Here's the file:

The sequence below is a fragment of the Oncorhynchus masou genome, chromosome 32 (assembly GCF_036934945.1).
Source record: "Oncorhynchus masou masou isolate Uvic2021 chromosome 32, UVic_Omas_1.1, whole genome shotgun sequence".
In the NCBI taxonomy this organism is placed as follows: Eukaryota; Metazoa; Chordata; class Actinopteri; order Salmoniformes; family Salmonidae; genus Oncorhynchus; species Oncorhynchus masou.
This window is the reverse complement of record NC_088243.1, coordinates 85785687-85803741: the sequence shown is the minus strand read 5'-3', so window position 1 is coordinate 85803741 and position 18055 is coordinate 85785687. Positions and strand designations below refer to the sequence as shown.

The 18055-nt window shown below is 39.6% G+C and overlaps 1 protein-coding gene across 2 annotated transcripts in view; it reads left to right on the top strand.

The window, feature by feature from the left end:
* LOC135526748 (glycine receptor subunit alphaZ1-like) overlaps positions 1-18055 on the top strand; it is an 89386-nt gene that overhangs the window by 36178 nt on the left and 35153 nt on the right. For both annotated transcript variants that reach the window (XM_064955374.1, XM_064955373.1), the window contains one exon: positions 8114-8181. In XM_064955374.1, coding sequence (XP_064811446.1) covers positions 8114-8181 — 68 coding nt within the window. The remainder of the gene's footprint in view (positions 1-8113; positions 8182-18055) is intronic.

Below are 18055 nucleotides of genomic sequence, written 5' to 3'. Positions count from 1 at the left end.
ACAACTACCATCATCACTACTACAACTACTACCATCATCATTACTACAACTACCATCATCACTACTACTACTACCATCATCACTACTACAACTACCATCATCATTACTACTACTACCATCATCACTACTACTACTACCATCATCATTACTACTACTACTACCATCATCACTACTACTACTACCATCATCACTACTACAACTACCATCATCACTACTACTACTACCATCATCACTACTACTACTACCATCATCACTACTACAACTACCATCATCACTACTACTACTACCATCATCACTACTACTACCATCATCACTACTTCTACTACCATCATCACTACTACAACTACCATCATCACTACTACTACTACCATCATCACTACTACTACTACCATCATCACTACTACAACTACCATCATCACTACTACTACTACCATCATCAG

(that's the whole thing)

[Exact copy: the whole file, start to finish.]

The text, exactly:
The sequence below is a fragment of the Oncorhynchus masou genome, chromosome 32 (assembly GCF_036934945.1).
Source record: "Oncorhynchus masou masou isolate Uvic2021 chromosome 32, UVic_Omas_1.1, whole genome shotgun sequence".
In the NCBI taxonomy this organism is placed as follows: Eukaryota; Metazoa; Chordata; class Actinopteri; order Salmoniformes; family Salmonidae; genus Oncorhynchus; species Oncorhynchus masou.
This window is the reverse complement of record NC_088243.1, coordinates 85785687-85803741: the sequence shown is the minus strand read 5'-3', so window position 1 is coordinate 85803741 and position 18055 is coordinate 85785687. Positions and strand designations below refer to the sequence as shown.

The 18055-nt window shown below is 39.6% G+C and overlaps 1 protein-coding gene across 2 annotated transcripts in view; it reads left to right on the top strand.

The window, feature by feature from the left end:
* LOC135526748 (glycine receptor subunit alphaZ1-like) overlaps positions 1-18055 on the top strand; it is an 89386-nt gene that overhangs the window by 36178 nt on the left and 35153 nt on the right. For both annotated transcript variants that reach the window (XM_064955374.1, XM_064955373.1), the window contains one exon: positions 8114-8181. In XM_064955374.1, coding sequence (XP_064811446.1) covers positions 8114-8181 — 68 coding nt within the window. The remainder of the gene's footprint in view (positions 1-8113; positions 8182-18055) is intronic.

Below are 18055 nucleotides of genomic sequence, written 5' to 3'. Positions count from 1 at the left end.
ACAACTACCATCATCACTACTACAACTACTACCATCATCATTACTACAACTACCATCATCACTACTACTACTACCATCATCACTACTACAACTACCATCATCATTACTACTACTACCATCATCACTACTACTACTACCATCATCATTACTACTACTACTACCATCATCACTACTACTACTACCATCATCACTACTACAACTACCATCATCACTACTACTACTACCATCATCACTACTACTACTACCATCATCACTACTACAACTACCATCATCACTACTACTACTACCATCATCACTACTACTACCATCATCACTACTTCTACTACCATCATCACTACTACAACTACCATCATCACTACTACTACTACCATCATCACTACTACTACTACCATCATCACTACTACAACTACCATCATCACTACTACTACTACCATCATCAG